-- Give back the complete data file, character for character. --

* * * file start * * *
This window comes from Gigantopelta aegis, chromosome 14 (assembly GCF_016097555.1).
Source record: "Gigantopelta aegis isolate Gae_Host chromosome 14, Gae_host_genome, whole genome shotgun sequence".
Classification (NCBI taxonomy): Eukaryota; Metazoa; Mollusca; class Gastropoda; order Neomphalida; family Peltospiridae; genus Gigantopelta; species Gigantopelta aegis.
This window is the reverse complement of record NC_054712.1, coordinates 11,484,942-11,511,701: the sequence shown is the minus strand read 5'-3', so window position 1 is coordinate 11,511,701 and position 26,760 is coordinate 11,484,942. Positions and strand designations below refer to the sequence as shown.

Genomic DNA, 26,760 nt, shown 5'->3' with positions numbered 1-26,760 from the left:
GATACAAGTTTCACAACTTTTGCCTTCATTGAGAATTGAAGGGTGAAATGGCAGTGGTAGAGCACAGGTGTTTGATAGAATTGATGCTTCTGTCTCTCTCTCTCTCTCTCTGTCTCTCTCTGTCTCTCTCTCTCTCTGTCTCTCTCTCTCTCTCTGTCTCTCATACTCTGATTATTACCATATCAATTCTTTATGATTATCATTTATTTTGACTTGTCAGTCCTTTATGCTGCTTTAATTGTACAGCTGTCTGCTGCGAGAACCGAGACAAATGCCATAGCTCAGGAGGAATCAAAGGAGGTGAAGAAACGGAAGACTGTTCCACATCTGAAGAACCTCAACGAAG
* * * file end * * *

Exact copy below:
This window comes from Gigantopelta aegis, chromosome 14 (assembly GCF_016097555.1).
Source record: "Gigantopelta aegis isolate Gae_Host chromosome 14, Gae_host_genome, whole genome shotgun sequence".
Classification (NCBI taxonomy): Eukaryota; Metazoa; Mollusca; class Gastropoda; order Neomphalida; family Peltospiridae; genus Gigantopelta; species Gigantopelta aegis.
This window is the reverse complement of record NC_054712.1, coordinates 11,484,942-11,511,701: the sequence shown is the minus strand read 5'-3', so window position 1 is coordinate 11,511,701 and position 26,760 is coordinate 11,484,942. Positions and strand designations below refer to the sequence as shown.

Genomic DNA, 26,760 nt, shown 5'->3' with positions numbered 1-26,760 from the left:
GATACAAGTTTCACAACTTTTGCCTTCATTGAGAATTGAAGGGTGAAATGGCAGTGGTAGAGCACAGGTGTTTGATAGAATTGATGCTTCTGTCTCTCTCTCTCTCTCTCTGTCTCTCTCTGTCTCTCTCTCTCTCTGTCTCTCTCTCTCTCTCTGTCTCTCATACTCTGATTATTACCATATCAATTCTTTATGATTATCATTTATTTTGACTTGTCAGTCCTTTATGCTGCTTTAATTGTACAGCTGTCTGCTGCGAGAACCGAGACAAATGCCATAGCTCAGGAGGAATCAAAGGAGGTGAAGAAACGGAAGACTGTTCCACATCTGAAGAACCTCAACGAAG